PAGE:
The result will be a demonstrator ground-to-space water quality monitoring tool with a prototype front-end visualisation tool (web/mobile-based dashboard) to display spatial maps of water quality parameters, time series of hydrodynamic, biogeochemical and optical parameters and statistical analysis to aid in decision making. In the longer-term, outcomes from the project can be in the form of new sensor technologies, new software platforms and/or packaged products. The ultimate aim is the demonstrated value of the integrated technologies, their benefit to end-users and their potential adoption. These are required to inform the development of the AquaWatch mission. Results will be available to inform the relevant industry sectors for commercial development to the benefit of the Australian economy.


Project Leader:
Dr Tim Malthus, CSIRO


Machine learning for AquaWatch WQ parameter mapping: Dynamic Machine Learning Model to Estimate Water Quality Parameters in Complex Coastal Waters using Satellite Ocean Colour Observations

EO Analytics

This project aims to demonstrate the potential of machine learning (ML)-based algorithms and models in decoupling the complex optical signature in coastal waters and deriving water quality parameters in coastal waters from satellite observations. Through collaborating with CSIRO researchers and our industry partners, this project will investigate the potential of new machine learning approaches in predicting water quality parameters through fusing data from insitu water quality sensors and satellite observational data. We will develop a machine learning model to invert the remote sensing reflectance signal and to derive WQ parameters.

The result will be a machine learning-based modelling tool to improve the water quality products and thus enable better coastal ecosystem management. New ML-based remote sensing products from this project will help end users in the Cockburn Sound and Moreton Bay regions improve their coastal monitoring and management practices.


Project Leader:
Professor Wei Xiang, La Trobe University


Using space-based Earth Observation to map Australia’s kelp forests for a stronger Blue Carbon economy

EO Analytics

Blue Carbon, carbon that is stored in aquatic ecosystems, has been identified as an essential component of the global carbon cycle with the power to reduce inequities amongst nations through valuation of carbon sequestration in a global Blue Carbon economy. Foundational works discussing Blue Carbon include only three component ecosystems of Blue Carbon, namely mangroves, seagrasses, and salt marshes. Kelp is however capable of very high rates of primary production, with past work recording kelp fixing above 3000 g of carbon per square meter per year. Recent work by Filbee-Dexter and Wernberg (2020) estimated the carbon content of kelp forests in the Australian Great Southern Reef alone to be roughly equivalent to 3% of global Blue Carbon. Kelp forests have additionally been shown to sequester much of the carbon they fix through debris exports to deeper waters.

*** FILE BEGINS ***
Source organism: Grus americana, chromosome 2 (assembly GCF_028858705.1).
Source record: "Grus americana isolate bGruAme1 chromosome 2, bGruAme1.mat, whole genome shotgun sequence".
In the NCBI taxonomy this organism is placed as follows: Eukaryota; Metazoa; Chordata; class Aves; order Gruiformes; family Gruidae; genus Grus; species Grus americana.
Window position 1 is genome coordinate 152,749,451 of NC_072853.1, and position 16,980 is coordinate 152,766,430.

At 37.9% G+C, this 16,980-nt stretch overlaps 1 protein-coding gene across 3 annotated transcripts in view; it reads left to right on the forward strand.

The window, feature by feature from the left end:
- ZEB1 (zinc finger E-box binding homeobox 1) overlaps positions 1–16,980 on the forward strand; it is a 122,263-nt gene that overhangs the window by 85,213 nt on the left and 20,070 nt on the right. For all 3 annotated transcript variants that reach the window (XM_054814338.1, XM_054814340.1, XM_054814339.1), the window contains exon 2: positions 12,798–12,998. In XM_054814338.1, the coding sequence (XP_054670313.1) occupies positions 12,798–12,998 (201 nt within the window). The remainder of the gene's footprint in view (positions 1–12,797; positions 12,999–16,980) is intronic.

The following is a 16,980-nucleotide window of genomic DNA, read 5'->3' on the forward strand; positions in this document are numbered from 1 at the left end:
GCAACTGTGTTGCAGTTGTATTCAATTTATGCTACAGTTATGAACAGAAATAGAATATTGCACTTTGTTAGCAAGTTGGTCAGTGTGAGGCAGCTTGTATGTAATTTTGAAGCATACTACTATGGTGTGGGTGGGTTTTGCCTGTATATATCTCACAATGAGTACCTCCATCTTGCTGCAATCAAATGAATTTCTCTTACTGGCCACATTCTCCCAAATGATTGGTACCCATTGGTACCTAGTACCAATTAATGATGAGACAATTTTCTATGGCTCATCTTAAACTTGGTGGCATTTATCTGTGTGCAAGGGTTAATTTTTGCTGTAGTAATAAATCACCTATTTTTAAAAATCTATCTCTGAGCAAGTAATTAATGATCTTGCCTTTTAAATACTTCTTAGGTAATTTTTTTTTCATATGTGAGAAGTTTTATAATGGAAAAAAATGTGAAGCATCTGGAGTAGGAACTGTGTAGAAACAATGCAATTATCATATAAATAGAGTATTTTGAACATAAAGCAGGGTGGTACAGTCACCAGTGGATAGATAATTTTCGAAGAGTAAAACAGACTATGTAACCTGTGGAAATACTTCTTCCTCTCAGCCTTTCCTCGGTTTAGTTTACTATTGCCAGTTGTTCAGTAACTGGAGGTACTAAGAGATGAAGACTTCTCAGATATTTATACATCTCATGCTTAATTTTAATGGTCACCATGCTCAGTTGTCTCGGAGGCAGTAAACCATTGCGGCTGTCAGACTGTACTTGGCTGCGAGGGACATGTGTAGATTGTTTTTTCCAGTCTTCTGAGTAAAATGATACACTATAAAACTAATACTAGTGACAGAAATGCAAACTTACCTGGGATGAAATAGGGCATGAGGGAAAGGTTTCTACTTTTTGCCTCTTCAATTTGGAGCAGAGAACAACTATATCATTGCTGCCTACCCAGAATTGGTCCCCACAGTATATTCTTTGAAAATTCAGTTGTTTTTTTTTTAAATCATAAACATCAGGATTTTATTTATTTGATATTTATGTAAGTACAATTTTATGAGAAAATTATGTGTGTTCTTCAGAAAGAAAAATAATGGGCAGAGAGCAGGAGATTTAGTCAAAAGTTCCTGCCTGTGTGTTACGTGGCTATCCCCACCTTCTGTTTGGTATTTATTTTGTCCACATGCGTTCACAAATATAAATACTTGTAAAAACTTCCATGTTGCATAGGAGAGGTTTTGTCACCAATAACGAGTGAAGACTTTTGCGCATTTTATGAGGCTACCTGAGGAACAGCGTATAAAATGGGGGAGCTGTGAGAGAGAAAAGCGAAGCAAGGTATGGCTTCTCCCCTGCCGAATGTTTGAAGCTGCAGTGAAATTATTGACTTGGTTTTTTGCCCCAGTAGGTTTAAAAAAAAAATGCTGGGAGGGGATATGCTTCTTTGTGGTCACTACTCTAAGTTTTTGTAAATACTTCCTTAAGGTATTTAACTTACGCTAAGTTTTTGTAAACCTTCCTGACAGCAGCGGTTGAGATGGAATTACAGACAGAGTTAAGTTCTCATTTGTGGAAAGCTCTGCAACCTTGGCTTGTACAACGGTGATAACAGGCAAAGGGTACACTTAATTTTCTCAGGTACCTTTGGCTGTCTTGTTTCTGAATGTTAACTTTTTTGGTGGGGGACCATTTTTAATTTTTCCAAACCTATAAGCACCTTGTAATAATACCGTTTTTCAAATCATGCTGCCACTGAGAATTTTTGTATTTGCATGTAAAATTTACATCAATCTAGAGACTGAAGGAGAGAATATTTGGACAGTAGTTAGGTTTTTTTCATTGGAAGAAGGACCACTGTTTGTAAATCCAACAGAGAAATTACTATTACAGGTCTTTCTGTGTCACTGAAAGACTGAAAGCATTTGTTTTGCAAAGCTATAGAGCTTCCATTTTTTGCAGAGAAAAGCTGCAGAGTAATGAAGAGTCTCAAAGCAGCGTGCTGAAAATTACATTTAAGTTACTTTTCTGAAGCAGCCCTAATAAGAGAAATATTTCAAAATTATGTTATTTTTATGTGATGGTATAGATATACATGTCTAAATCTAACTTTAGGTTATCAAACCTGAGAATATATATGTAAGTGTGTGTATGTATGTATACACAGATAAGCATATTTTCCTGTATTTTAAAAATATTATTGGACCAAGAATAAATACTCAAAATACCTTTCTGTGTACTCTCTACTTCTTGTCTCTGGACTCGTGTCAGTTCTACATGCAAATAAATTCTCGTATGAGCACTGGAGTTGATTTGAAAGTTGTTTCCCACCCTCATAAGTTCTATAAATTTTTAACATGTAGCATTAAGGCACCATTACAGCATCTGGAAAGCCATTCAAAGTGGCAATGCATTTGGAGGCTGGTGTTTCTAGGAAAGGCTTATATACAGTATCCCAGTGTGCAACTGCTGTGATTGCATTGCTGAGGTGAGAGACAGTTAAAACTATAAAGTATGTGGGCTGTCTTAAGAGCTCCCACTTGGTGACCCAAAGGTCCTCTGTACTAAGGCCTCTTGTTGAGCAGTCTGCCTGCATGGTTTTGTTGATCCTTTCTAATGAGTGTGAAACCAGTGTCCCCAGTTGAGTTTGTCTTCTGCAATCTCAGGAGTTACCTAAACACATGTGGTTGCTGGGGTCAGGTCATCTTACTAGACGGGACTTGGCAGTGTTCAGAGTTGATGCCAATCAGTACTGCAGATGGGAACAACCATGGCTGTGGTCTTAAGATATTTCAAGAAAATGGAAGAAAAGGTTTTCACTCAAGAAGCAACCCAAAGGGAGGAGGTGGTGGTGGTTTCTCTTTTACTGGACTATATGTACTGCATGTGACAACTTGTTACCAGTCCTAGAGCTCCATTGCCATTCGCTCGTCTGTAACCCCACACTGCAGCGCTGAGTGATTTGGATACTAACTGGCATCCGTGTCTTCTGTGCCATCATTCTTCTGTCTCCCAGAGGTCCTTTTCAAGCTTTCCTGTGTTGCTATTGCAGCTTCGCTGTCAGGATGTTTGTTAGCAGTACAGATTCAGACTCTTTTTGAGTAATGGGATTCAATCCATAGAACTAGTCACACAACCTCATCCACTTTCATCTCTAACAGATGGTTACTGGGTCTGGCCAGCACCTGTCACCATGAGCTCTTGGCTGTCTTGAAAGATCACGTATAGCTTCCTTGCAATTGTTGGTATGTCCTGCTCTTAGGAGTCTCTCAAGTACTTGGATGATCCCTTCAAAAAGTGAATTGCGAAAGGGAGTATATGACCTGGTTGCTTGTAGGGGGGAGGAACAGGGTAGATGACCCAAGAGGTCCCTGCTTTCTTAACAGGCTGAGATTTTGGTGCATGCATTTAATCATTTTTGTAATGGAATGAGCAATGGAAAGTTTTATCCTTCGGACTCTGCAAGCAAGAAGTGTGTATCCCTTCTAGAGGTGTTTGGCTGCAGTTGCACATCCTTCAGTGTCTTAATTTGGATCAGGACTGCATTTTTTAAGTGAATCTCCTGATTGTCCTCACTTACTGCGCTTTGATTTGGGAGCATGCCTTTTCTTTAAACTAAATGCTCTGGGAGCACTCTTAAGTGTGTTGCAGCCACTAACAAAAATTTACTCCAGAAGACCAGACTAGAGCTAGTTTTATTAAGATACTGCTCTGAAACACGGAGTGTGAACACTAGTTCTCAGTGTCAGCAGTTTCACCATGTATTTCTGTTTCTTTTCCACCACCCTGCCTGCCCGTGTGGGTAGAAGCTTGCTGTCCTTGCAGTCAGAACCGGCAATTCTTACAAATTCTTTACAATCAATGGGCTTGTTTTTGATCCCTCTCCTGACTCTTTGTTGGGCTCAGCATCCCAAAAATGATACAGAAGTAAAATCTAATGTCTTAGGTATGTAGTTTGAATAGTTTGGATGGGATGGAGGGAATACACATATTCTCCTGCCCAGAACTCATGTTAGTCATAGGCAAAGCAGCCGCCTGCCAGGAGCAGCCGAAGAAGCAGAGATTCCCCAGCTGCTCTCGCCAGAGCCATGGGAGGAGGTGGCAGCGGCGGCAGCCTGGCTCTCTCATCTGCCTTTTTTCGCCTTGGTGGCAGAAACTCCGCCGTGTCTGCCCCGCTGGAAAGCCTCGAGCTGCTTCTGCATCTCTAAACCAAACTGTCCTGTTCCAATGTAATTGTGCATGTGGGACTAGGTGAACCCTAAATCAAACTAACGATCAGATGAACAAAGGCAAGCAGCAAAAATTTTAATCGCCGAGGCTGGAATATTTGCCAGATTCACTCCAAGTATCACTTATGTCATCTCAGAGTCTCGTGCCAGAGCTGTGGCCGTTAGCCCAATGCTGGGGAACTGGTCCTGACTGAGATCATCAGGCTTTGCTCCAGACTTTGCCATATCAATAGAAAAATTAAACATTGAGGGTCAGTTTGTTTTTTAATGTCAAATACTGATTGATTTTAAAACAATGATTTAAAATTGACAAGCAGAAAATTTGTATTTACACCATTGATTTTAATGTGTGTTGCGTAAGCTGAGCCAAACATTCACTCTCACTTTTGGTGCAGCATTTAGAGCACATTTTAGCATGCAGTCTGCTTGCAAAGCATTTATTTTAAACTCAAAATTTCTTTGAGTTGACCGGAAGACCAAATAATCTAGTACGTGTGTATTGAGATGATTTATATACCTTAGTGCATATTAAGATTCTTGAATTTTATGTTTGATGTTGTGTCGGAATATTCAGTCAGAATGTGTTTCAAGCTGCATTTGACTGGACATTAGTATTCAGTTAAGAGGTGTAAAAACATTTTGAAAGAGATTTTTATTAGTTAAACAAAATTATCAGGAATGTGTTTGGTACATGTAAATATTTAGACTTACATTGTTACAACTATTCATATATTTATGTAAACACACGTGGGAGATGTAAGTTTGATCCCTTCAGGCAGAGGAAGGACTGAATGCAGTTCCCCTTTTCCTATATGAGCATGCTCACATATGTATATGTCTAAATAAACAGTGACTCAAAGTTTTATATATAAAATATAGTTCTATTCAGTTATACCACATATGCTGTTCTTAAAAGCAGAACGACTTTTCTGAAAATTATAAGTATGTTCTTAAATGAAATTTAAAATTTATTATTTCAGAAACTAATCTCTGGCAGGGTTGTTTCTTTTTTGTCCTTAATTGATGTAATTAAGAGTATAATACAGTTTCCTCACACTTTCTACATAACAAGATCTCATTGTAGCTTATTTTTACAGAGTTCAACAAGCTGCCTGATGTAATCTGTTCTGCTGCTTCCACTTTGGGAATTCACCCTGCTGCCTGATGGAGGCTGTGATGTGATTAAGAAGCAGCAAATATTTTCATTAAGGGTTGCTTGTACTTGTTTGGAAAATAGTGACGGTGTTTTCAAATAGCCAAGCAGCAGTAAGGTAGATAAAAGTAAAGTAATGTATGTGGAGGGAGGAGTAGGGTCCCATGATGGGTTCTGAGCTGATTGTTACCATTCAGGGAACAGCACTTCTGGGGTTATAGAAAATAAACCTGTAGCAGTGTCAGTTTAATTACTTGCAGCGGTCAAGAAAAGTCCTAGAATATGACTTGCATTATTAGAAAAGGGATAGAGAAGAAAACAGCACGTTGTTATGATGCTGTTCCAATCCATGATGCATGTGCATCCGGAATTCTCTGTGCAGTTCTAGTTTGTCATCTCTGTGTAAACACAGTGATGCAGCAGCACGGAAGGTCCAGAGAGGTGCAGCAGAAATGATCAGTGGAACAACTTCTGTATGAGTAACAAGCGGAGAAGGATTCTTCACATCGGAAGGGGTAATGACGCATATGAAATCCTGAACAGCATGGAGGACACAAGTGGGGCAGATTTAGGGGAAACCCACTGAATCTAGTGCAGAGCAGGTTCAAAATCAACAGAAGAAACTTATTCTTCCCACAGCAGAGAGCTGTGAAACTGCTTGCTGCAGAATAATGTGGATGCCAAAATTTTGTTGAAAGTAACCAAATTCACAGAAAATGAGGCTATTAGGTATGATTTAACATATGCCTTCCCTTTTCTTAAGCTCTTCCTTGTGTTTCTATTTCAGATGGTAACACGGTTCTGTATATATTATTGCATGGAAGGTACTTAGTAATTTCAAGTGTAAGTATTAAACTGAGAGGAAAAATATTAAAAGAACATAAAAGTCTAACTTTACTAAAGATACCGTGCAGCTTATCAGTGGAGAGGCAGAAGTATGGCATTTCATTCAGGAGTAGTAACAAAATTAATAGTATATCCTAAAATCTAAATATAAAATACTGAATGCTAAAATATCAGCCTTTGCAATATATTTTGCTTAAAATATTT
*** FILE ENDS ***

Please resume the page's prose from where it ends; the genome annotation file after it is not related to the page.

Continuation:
Comprehensive and accurate Blue Carbon estimates must therefore include kelp forests. Further study is however needed regarding how to include kelp forests into Blue Carbon budgets. Space-based remote sensing, for example multispectral imagery publicly available through the Landsat and Sentinel programs, provides the high quality, periodic data needed to effectively study kelp at a large scale. Considering that past research into Blue Carbon has had an outsized focus on the Global North (e.g., seagrasses, though distributed throughout both hemispheres and all inhabited continents, have been most heavily studied in the Mediterranean and North Atlantic), relying on open data sources that provide planetary coverage, such as those mentioned above, to develop a kelp detection workflow would avoid reinforcing pre-existing geographic biases. If successful, using satellite imagery to map and monitor kelp forests could thus create a global, standardized inventory methodology upon which conservation policies and a
robust Blue Carbon economy could be based.

This proposed doctoral research aims to supply the scientific knowledge required to develop and assess a system using earth observation data to map and monitor kelp forests and their biophysical properties, specifically in Australian waters, to enable their inclusion in Carbon Accounting Systems and a Blue Carbon economy. There are four proposed objectives:

  1. Evaluate the utility of space-based Earth Observation (EO) in monitoring kelp forests at the regional to national scale, considering ecosystem characteristics that
    may affect monitoring success (eg canopy density, water depth, species composition);
  2. Develop an Earth Observation system for mapping and monitoring kelp forest extent and biomass in Australian waters;
  3. Quantify the sources and values of uncertainties present throughout kelp extent and biomass mapping processes in the project; and
  4. Produce a national-scale kelp inventory using publicly available satellite imagery and estimate Australia’s kelp carbon stock and sequestration values with their associated uncertainties.

This work will thus produce not only scientific knowledge and a reproducible methodology, but also a data product that can be used in management and policy decisions, addressing a significant Australian and global knowledge gap.


Project Leader:
Professor Stuart Phinn, the University of Queensland

PhD Student:
Gillian Rowan, the University of Queensland